organic compounds\(\def\hfill{\hskip 5em}\def\hfil{\hskip 3em}\def\eqno#1{\hfil {#1}}\)

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ISSN: 2056-9890

Elaidic acid (trans-9-octa­decenoic acid)

aDepartment of Chemistry, University of Aberdeen, Meston Walk, Old Aberdeen AB24 3UE, Scotland, bScottish Crop Research Institute, Invergowrie, Dundee DD2 5DA, Scotland, and cEPSRC National Crystallography Service, School of Chemistry, University of Southampton, Highfield, Southampton SO17 1BJ, England
*Correspondence e-mail: che562@abdn.ac.uk

(Received 11 October 2005; accepted 14 October 2005; online 19 October 2005)

Elaidic acid, C18H34O2, has an essentially linear alkyl chain. The double bond is twisted across the mean direction of the alkyl chain in a skew′, trans, skew conformation. In the crystal structure, the mol­ecules form centrosymmetric O—H⋯O hydrogen-bonded dimers (O⋯O = 2.684 Å).

Comment

The physical, biological and nutritional properties of fatty acids are largely determined by the number, position and configuration of their double bonds. These determine the shape of the mol­ecules, the way mol­ecules can pack together in solid phases, monolayers, bilayers etc., and how individual mol­ecules can inter­act with enzymes and receptors. Most natural unsaturated fatty acids have cis (Z) double bonds. Trans (E) fatty acids are present in dairy fats and are produced during the catalytic partial hydrogenation used in the production of hardened fats and during deodorization of commodity oils. The labelling of foods with trans content is increasingly required due to their undesirable nutritional properties. Alternative ways of producing hardened fats, such as inter­esterification or blending with fully saturated fats, and milder deodorization procedures, are being developed to reduce trans content. Trans fatty acids more closely resemble saturated acids in melting point and nutritional properties, sharing an essentially linear structure which allows closely aligned packing in condensed phases. In contrast, cis double bonds introduce a bend in the alkyl chain, making packing less stable and lowering the melting point. We have determined the structure of elaidic acid (trans-9-octa­decenoic acid), (I)[link], to enable a detailed comparison of a trans fatty acid with saturated and cis-unsaturated compounds.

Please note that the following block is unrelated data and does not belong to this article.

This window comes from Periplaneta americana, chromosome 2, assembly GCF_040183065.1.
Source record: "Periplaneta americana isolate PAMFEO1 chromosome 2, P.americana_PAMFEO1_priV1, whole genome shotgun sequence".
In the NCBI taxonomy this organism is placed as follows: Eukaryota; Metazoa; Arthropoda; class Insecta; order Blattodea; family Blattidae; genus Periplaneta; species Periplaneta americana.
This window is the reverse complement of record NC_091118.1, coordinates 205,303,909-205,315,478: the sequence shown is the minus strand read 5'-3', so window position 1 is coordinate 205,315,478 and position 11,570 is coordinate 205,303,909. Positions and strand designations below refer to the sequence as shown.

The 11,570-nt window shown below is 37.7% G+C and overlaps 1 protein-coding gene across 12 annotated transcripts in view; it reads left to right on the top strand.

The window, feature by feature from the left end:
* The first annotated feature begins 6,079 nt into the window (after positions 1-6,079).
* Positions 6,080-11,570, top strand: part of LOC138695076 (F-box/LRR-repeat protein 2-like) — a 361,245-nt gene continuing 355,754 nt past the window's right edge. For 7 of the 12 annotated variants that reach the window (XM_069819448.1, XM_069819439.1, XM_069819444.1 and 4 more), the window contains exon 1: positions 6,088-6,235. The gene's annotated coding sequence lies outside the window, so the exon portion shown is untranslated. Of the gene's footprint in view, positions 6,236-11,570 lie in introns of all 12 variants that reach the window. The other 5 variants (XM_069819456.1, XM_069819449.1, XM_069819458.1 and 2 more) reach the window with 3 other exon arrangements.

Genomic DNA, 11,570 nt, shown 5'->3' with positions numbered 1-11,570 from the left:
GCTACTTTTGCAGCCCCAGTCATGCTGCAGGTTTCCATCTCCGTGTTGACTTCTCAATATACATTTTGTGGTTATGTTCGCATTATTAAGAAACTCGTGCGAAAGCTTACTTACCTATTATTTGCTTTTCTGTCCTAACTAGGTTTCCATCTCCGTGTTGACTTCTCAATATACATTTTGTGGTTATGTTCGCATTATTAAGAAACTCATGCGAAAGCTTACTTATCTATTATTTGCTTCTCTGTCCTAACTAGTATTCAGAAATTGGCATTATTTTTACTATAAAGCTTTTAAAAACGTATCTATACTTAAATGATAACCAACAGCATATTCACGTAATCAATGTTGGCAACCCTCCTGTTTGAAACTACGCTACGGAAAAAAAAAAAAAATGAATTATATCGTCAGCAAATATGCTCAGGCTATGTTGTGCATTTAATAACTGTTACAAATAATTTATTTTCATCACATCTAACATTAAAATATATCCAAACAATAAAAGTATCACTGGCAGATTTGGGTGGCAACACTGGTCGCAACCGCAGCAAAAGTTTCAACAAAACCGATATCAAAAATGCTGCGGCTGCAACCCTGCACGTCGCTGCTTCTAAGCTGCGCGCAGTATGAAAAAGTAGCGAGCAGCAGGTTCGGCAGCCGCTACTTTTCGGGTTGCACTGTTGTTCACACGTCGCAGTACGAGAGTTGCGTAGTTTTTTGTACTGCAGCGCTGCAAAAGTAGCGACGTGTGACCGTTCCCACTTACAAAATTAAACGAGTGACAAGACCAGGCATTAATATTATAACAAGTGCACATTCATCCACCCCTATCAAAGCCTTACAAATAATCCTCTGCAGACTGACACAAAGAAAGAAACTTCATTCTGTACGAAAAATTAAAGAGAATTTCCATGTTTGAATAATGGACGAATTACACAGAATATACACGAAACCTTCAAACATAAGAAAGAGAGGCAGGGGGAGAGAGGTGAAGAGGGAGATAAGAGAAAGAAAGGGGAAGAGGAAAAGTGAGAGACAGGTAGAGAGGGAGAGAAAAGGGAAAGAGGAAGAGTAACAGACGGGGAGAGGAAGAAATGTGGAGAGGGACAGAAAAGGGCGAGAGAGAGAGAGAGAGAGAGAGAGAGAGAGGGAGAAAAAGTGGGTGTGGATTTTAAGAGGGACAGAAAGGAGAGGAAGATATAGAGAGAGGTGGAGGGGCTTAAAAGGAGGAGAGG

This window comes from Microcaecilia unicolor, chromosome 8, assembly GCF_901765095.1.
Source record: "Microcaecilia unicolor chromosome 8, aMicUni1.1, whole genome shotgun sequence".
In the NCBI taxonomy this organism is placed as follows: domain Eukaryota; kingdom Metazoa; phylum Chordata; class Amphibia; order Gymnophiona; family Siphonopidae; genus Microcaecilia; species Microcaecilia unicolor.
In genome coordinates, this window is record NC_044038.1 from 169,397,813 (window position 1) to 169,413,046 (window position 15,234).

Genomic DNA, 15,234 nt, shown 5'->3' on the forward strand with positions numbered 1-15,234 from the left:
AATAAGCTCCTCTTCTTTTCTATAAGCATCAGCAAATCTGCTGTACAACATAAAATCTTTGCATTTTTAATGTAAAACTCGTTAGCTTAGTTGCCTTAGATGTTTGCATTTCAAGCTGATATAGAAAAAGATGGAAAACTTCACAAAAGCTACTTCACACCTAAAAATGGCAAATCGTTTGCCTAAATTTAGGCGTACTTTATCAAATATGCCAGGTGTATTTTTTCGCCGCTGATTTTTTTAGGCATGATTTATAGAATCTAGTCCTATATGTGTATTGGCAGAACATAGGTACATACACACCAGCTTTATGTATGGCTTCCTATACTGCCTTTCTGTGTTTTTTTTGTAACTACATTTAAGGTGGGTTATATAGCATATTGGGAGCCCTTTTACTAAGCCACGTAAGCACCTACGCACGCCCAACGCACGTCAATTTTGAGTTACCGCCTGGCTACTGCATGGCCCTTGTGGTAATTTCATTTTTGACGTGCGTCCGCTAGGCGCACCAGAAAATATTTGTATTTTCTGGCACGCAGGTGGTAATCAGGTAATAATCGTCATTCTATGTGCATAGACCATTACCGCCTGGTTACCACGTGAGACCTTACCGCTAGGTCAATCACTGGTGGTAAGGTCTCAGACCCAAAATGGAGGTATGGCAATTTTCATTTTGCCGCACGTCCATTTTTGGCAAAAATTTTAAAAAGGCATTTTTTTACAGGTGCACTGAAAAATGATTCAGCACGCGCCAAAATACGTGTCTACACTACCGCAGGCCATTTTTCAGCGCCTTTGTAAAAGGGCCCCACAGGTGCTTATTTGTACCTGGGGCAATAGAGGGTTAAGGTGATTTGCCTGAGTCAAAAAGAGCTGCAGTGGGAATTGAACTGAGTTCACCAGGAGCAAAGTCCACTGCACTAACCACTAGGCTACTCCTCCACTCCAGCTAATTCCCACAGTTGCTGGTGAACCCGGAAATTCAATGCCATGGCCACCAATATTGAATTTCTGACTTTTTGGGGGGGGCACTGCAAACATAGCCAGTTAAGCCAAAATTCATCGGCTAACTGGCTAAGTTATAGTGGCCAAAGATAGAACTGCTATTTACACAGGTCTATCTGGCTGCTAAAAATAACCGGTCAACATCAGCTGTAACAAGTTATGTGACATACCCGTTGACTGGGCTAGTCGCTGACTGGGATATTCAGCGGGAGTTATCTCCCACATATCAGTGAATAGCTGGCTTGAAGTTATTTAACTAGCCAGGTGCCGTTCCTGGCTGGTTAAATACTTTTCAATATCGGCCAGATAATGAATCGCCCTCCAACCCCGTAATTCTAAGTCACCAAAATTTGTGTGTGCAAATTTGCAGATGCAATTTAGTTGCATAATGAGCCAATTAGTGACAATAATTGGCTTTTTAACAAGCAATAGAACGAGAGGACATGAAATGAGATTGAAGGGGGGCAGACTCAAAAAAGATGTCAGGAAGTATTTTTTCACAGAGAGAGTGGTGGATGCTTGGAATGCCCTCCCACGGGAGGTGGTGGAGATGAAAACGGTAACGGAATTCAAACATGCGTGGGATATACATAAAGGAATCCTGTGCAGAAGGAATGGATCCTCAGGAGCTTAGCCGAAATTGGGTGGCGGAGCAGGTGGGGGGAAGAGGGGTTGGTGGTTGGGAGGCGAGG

[Scheme 1]

Relatively few crystal structures of fatty acids are available, as good crystals are difficult to obtain, often being thin plates and often crystallizing in several polymorphs. Most monoenes have low melting points and polyenes are liquids at room temperature. The crystal structures of the following saturated and monoene C18 fatty acids have been reported to date: stearic acid (octa­deca­noic acid) (Malta et al., 1971[Malta, V., Celotti G., Zannetti, R. & Martelli, A. F. (1971). J. Chem. Soc. B, pp. 548-553.]; Kaneko et al., 1990[Kaneko, F., Kobayashi, M., Kitagawa, Y. & Matsuura, Y. (1990). Acta Cryst. C46, 1490-1492.], 1994a[Kaneko, F., Sakashita, H., Kobayashi, M., Kitagawa, Y., Matsuura, Y. & Suzuki, M. (1994a). Acta Cryst. C50, 245-247.],b[Kaneko, F., Sakashita, H., Kobayashi, M., Kitagawa, Y., Matsuura, Y. & Suzuki, M. (1994b). Acta Cryst. C50, 247-250.]), oleic acid (cis-9-octa­decenoic acid) (Abrahamsson & Ryderstedt-Nahringbauer, 1962[Abrahamsson, S. & Ryderstedt-Nahringbauer, I. (1962). Acta Cryst. 15, 1261-1268.]; Kaneko et al., 1997[Kaneko, F., Yamazaki, K., Kitagawa, K., Kikyo, T., Kobayashi, M., Kitagawa, Y., Matsuura, Y., Sato, K. & Suzuki, M. (1997). J. Phys. Chem. B, 101, 1803-1809.]) and petroselinic acid (cis-6-octa­decenoic acid) (Kaneko et al., 1992a[Kaneko, F., Kobayashi, M., Kitagawa, Y., Matsuura, Y., Sato, K. & Suzuki, M. (1992a). Acta Cryst. C48, 1054-1057.],b[Kaneko, F., Kobayashi, M., Kitagawa, Y., Matsuura, Y., Sato, K. & Suzuki, M. (1992b). Acta Cryst. C48, 1057-1060.]). No trans-octa­decenoic acid structure has been reported to date.

Elaidic acid (I)[link] has an essentially linear alkyl chain, with the torsion angle between saturated C atoms close to 180° (Table 1[link]). The C7—C8—C9—C10, C8—C9—C10—C11 and C9—C10—C11—C12 torsion angles are −118.8 (4), −179.9 (4) and 118.6 (4)°, respectively, resulting in the double bond being twisted across the mean direction of the alkyl chain in a skew′, trans, skew conformation. The C1–C18 distance is 21.393 (6) Å, comparable with that in fully extended stearic acid structures (21.6 Å; Malta et al., 1971[Malta, V., Celotti G., Zannetti, R. & Martelli, A. F. (1971). J. Chem. Soc. B, pp. 548-553.]; Kaneko et al., 1990[Kaneko, F., Kobayashi, M., Kitagawa, Y. & Matsuura, Y. (1990). Acta Cryst. C46, 1490-1492.], 1994b[Kaneko, F., Sakashita, H., Kobayashi, M., Kitagawa, Y., Matsuura, Y. & Suzuki, M. (1994b). Acta Cryst. C50, 247-250.]). This contrasts with the cis-octa­decenoic acids, where the mol­ecules are bent and the C1–C18 distance is reduced to between 17.8 and 19.7 Å (Abrahamsson & Ryderstedt-Nahringbauer, 1962[Abrahamsson, S. & Ryderstedt-Nahringbauer, I. (1962). Acta Cryst. 15, 1261-1268.]; Kaneko et al., 1997[Kaneko, F., Yamazaki, K., Kitagawa, K., Kikyo, T., Kobayashi, M., Kitagawa, Y., Matsuura, Y., Sato, K. & Suzuki, M. (1997). J. Phys. Chem. B, 101, 1803-1809.], 1992a[Kaneko, F., Kobayashi, M., Kitagawa, Y., Matsuura, Y., Sato, K. & Suzuki, M. (1992a). Acta Cryst. C48, 1054-1057.],b[Kaneko, F., Kobayashi, M., Kitagawa, Y., Matsuura, Y., Sato, K. & Suzuki, M. (1992b). Acta Cryst. C48, 1057-1060.]).